Cannabis delivery is legal in California, but Santa Clarita must first review rules

Marijuana. Katharine Lotze/Signal

California regulators approved legalizing cannabis deliveries anywhere in the state last week, but cities that ban marijuana sales, like Santa Clarita, can still have their say on prohibition of cannabis availability.

The new marijuana regulations officially took effect Jan. 16, meaning millions of people in the state are just a phone call away from having marijuana delivered straight to their doorstep.

As a result of the state’s decision, Santa Clarita will have to examine the state’s changes and amend its own cannabis standards.

David Peterson, an associate planner with the city’s planning division, said, “This just got issued so we are currently reviewing the changes in order to best decide what we will do.”

Currently in Santa Clarita, under Municipal Code 17.51.005 (a), “the sale, cultivation, manufacturing, testing or delivery of cannabis or products containing cannabis, are prohibited.”

Earlier last year, the city formally prohibited commercial land uses associated with marijuana and regulating home cultivation, but a loophole in enforcing this municipal law now exists as the recent approval of the regulation allows licensed retailers to “…deliver cannabis goods to a physical address in California,” according to text of the regulation.

“Delivery is legal and cities and counties can’t prevent this from happening,” said Alex Traverso, assistant chief of communications with the Bureau of Cannabis Control.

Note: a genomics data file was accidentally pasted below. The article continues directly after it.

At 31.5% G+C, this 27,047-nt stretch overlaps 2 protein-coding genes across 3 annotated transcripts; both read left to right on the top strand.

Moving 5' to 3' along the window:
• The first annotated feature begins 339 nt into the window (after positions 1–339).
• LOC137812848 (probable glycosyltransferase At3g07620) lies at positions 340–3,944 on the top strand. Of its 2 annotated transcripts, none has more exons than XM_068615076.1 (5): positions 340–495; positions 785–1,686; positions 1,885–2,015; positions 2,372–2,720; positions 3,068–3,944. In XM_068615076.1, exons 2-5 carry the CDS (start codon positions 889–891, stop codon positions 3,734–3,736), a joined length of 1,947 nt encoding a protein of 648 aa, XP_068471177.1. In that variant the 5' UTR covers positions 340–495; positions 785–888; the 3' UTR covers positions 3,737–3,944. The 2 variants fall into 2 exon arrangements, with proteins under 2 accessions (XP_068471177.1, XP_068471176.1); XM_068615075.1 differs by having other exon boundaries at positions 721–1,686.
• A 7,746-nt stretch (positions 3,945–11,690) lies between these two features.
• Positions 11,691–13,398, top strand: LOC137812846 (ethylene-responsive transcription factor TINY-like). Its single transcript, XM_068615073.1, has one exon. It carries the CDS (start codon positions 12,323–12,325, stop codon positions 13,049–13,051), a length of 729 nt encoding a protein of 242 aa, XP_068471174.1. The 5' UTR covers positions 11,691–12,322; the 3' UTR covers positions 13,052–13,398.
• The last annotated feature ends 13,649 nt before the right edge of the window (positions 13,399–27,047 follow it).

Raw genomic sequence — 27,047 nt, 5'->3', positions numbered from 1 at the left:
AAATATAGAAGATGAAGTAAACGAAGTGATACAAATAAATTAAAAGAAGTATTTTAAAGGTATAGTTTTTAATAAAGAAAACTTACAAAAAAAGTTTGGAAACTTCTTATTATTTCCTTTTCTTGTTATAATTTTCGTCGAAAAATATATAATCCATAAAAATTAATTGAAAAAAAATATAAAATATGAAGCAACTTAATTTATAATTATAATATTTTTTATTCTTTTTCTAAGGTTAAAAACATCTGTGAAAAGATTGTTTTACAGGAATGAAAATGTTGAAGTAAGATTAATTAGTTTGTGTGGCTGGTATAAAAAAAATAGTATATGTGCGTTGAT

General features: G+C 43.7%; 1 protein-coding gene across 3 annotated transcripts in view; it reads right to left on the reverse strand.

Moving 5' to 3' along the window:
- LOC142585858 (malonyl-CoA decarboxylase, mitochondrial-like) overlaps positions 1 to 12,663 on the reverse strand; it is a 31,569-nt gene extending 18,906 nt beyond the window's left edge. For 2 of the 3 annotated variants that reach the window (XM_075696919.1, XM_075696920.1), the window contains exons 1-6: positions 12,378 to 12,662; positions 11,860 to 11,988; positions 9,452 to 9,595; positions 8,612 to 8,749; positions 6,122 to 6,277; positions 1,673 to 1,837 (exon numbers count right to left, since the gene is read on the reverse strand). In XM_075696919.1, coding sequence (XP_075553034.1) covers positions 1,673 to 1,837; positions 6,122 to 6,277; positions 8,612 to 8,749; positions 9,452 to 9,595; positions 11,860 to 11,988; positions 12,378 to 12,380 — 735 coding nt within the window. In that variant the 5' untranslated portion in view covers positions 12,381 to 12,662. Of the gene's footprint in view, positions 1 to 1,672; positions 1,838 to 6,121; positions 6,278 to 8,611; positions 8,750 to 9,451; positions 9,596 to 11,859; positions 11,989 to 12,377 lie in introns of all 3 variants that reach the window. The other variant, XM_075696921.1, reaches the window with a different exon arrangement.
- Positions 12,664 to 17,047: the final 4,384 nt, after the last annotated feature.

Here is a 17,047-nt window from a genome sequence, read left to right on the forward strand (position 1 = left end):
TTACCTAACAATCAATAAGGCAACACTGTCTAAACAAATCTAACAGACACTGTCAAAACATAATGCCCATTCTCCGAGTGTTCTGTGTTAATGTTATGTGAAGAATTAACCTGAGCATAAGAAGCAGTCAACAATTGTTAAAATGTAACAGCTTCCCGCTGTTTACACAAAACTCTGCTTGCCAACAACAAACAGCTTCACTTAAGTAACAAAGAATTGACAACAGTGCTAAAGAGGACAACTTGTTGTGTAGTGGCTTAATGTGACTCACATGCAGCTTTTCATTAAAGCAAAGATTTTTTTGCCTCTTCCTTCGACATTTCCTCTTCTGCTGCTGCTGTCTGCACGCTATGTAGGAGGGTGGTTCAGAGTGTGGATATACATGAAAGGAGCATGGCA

More specifically, cities cannot stop delivery services from using public roads and entering local jurisdictions that have a ban on sales. Before the new regulation, businesses would be in violation of Santa Clarita’s code if they intended to deliver within city limits, according to city officials. Delivery services could only pass through using roads, or face fines of up to $500 or appear in court.

That’s no longer the case, now.

What cities can do, however, is “allow what they want to allow,” said Traverso. “Cities and counties can still say, ‘We are not licensing businesses or allow storefronts and retail.’”

For example, Peterson said, “If you’re a retailer that’s licensed in Los Angeles, you could, under new law, deliver to Santa Clarita. People can now, in Santa Clarita, receive deliveries of cannabis to their address but that doesn’t change the other prohibitions of the ordinance.”    

The previous system forced delivery businesses to make up intricate routes, indicating to drivers where they could and could not drive in order to stay in compliance.

Cannabis business advocates applaud the decision as many see the change as an opportunity to extend their services across California, as well as help decrease black-market cannabis sales. Critics, including the League of California Cities, say that allowing deliveries to locales with a ban worsens crime and abrades local government.

Traverso said there are still questions from the public regarding the new regulations but the Bureau of Cannabis Control will work on providing guidance to easily digest information for local jurisdictions, businesses and the general public.

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